In reality the join does not show once painted. You can see the joint on the little polikarpov as that was left pure white foam on the white areas, but its not a problem. I guess there is no reason why you could not have the split going horizontally, but then again no reason to do this really. The vertical join means much less work on most fuselage types, as the 2 blanks you start off with are identical/symetrical
I go for a 45 degree root angle, with not too much fake-out towards the tip.

No, sorry, no web site, We did produce a how-to booklet many years ago, this may be available online some place. It was written by David Deadman.


Title: Re: Pistachio scale Vought F4U Corsair
Post by: tom arnold on January 24, 2018, 01:15:26 PM
I hate to get a little off topic but, Richard, your I-16 design was a hit at the last WESTFAC in Arizona. A father-son team of George and Jonathon Nunez took your balsa peanut plan in a 1994 issue of Aeromodeller and enlarged it to, I think, 20"span. They decked them out in Spanish Civil War colors and flew them very successfully. The show stopper flight was an impromptu mass launch between the two and they circled together trying to get on each others tail right in front of the tents----it was very cool. Jonathan got flights of 55 seconds after some initial trimming challenges and was a serious competitor. Interestingly, both planes were very spirally unstable until a couple of tricks were pulled. Jonathon glued a small clear plastic vane right at the front of the cowl which cut down on the effect of the vertical tail. His dad, George, cut down on the actual vertical tail itself and from that point on they flew like piper cubs. You can see the cut-down sheet balsa rudder on George's. In looking at the side view of the airplane itself with that big cowl area ahead of the CG, you would think that it would need a BIGGER vertical tail rather than a smaller one but not so. At any rate, they were tickled with the results as it is a lot of fun to see models fly in spite of themselves.....and it is so gratifying to astound the peanut gallery of experts too!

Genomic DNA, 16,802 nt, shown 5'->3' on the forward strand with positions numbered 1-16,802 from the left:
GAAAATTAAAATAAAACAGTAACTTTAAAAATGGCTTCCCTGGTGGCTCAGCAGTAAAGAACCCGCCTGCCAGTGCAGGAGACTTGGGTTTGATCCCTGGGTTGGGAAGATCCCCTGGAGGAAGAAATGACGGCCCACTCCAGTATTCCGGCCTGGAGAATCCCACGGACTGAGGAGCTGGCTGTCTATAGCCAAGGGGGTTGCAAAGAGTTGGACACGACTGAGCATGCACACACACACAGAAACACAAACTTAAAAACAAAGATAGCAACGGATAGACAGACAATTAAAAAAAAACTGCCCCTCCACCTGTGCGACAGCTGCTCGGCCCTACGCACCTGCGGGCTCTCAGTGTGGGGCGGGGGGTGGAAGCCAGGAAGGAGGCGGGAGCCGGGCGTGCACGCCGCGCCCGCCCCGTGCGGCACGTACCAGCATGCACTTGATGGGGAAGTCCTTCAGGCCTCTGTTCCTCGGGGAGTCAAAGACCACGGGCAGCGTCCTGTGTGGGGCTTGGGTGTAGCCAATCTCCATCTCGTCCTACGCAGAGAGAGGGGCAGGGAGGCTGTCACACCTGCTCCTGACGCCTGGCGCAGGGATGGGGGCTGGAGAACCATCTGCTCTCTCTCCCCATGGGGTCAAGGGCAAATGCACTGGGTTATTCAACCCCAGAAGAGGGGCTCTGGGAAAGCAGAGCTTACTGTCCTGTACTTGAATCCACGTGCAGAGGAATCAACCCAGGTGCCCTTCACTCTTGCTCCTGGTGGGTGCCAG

Title: Re: Pistachio scale Vought F4U Corsair
Post by: Rudder flutter on January 25, 2018, 03:57:25 AM
I hate to get a little off topic but, Richard, your I-16 design was a hit at the last WESTFAC in Arizona. A father-son team of George and Jonathon Nunez took your balsa peanut plan in a 1994 issue of Aeromodeller and enlarged it to, I think, 20"span. They decked them out in Spanish Civil War colors and flew them very successfully. The show stopper flight was an impromptu mass launch between the two and they circled together trying to get on each others tail right in front of the tents----it was very cool. Jonathan got flights of 55 seconds after some initial trimming challenges and was a serious competitor. Interestingly, both planes were very spirally unstable until a couple of tricks were pulled. Jonathon glued a small clear plastic vane right at the front of the cowl which cut down on the effect of the vertical tail. His dad, George, cut down on the actual vertical tail itself and from that point on they flew like piper cubs. You can see the cut-down sheet balsa rudder on George's. In looking at the side view of the airplane itself with that big cowl area ahead of the CG, you would think that it would need a BIGGER vertical tail rather than a smaller one but not so. At any rate, they were tickled with the results as it is a lot of fun to see models fly in spite of themselves.....and it is so gratifying to astound the peanut gallery of experts too!